9. A common misconception with new cutter owners is that the blade cutting depth is somehow related to the exposed length of the blade sticking out of the blade holder. Follow Skeeter's directions on setting the proper amount of blade exposed and then you adjust the actual depth of cut into the vinyl by the down force applied to the holder. The blade exposed should be only slightly farther than the thickness of the vinyl and not at any time far enough that it could cut all the way through the vinyl and carrier sheet. It's not much and most people have far far too much exposed. She suggests removing the blade holder altogether and drag it across a scrap piece by hand to verify that it can't quite cut all the way through. (Use a cutting mat beneath in case you do so you don't break a tip). I would also be sure your blade is fresh and not either broken or worn down. For many people when they aren't able to cut deep enough they think they need to crank the blade out of the holder farther and this is exactly wrong.
  10. Wildgoose

    Clear Transfer Tape

    Another tip I would give is use some parchment paper (or even better if you happen to have any Gerber 225 vinyl it has a clear carrier that is totally amazing for layering) I submitted a video a few years back using parchment paper:
  11. Wildgoose

    Newbie here

    Welcome from Idaho. Great fun to own a cutter as I'm sure you are finding out. Takes a bit of learning but it's worth the effort.
  12. Wildgoose

    Central Perk decals

    I would add that the logo is copyright protected so be sure to get permission to use that and not get yourelf into trouble.
  13. Wildgoose


    I do a lot of shirt work. Rarely have I ever had anything like a stain guard on regular tee's but there is always that posibility. The 150C is a bit on the low side by most standards. Siser regular easyweed is about that but most HTV is higher by another 15 degrees. I would try more heat and do exactly what Dakota suggested, verify your press temp with IR thermo gun to be sure it's actually giving what it's supposed to. Even my $2500 Fusion was way off when I first got it. (It was actualy high and cause scorches but still off). The techs at hotronix had me buy an IR gun and check so that's the correct proceedure and important. Pressure on the shirt is also important. I usually error a bit on the high side just to be safe. Typically if you overdo it you can see some adhesive ooze out at the edges of the vinyl (hard to see on anything except double layers thgouh). I have never had a failure from too much pressure either. The HTV techs get touchy with it, worrying that you can squish it all out the sides but like I said, never had a failure and I have occasionally over pressured significantly on accident. The only failures I have had were 1 roll of bad HTV (very very very unlikely but is possble) but that would only happen on one of the colors. And lack of either heat time or temp. Most often due to temp or something like a thick neck collar holding part of the platen up causing eneven pressure (baby onsies are the worst!) Heat most likely in your case. EDIT: Just saw that only the black is lifting. If you are putting the black on last and the others are getting more swell time it could do what you say.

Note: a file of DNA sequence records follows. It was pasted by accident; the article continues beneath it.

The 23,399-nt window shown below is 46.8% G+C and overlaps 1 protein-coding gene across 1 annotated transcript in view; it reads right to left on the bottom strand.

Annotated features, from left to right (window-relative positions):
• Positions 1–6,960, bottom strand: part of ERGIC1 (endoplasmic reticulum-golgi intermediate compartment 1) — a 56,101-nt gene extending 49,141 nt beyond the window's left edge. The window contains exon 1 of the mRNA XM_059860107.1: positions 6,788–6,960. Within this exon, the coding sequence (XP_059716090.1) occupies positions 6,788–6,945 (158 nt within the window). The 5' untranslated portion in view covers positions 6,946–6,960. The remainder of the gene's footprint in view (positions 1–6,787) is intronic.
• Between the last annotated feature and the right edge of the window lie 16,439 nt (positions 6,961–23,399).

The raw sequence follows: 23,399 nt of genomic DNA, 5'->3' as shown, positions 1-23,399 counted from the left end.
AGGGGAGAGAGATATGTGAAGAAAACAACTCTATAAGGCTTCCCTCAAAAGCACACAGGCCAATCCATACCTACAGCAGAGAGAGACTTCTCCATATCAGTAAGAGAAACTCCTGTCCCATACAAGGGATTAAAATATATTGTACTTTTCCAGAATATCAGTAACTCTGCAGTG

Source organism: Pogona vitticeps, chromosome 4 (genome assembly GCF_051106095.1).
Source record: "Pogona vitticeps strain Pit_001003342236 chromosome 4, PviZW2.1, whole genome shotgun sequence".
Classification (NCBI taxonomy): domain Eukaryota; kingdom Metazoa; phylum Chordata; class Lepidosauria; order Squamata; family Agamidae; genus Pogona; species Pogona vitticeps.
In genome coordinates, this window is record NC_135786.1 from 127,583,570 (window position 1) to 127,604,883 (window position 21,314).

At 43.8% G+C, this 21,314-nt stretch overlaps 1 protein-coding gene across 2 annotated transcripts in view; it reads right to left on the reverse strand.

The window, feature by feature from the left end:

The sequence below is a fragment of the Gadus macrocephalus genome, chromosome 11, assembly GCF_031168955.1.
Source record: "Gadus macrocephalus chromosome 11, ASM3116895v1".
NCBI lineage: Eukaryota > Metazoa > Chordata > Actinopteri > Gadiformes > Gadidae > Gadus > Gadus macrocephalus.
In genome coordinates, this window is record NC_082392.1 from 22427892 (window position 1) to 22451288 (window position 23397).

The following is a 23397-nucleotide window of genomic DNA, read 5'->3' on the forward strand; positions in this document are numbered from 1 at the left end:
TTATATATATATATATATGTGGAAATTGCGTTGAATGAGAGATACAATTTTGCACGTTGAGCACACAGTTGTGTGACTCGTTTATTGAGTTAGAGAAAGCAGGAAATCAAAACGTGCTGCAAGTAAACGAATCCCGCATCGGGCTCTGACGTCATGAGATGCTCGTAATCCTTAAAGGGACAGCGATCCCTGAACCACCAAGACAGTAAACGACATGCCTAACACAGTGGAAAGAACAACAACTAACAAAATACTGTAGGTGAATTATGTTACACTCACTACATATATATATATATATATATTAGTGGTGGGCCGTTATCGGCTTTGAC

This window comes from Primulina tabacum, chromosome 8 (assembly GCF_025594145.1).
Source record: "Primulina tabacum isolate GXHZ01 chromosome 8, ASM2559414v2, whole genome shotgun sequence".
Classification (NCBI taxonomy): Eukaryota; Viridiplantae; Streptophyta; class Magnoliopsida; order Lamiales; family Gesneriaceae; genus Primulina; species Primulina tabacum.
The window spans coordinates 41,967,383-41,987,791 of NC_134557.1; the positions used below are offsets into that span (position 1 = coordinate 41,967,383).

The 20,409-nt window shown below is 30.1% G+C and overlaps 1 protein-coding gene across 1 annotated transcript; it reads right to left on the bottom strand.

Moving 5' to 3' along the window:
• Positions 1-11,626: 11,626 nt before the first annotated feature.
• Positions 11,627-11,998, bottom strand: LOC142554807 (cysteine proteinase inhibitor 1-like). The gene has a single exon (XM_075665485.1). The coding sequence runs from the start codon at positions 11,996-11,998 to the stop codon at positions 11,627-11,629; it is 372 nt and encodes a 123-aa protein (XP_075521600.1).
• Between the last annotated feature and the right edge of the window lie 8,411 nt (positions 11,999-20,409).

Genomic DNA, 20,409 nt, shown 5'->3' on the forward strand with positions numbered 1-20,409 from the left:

14. Wildgoose

    Finally taking the plunge

    hotrodz0321 my biggest advice is have a good tax accountant help you stay out in front of the tax burden. You will probably see a significant jump in earned income through your new venture. Also if you have not been collecting sales tax (assuming your state does that like most) be prepared to toe the line. I almost went down the first year I got some big contracts. With new equipment purchases you have a great write-off but after this tax season you may find yourself surprised how much money uncle sam takes if you don't have significant purchses to write off next year set some money aside. Most tax accountants can work you a forecast and you can and should pay quarterly estimates if it will be a lot of money. Not sure what Florida tax laws are like so gettting some sound advice from a good tax man would be smart. I can't give you much help on the printer. I've talked myself out of them several times just due to the need to keep them busy. My business model has shifted away from sign vinyl and I do primarily aparrel work now so the need for a printer has dropped.
  15. Siser says it can and even has hand iron install instructions. I can promis you that anyone doing it that way will NOT get the same quality of job even the poorest of clam shells can produce.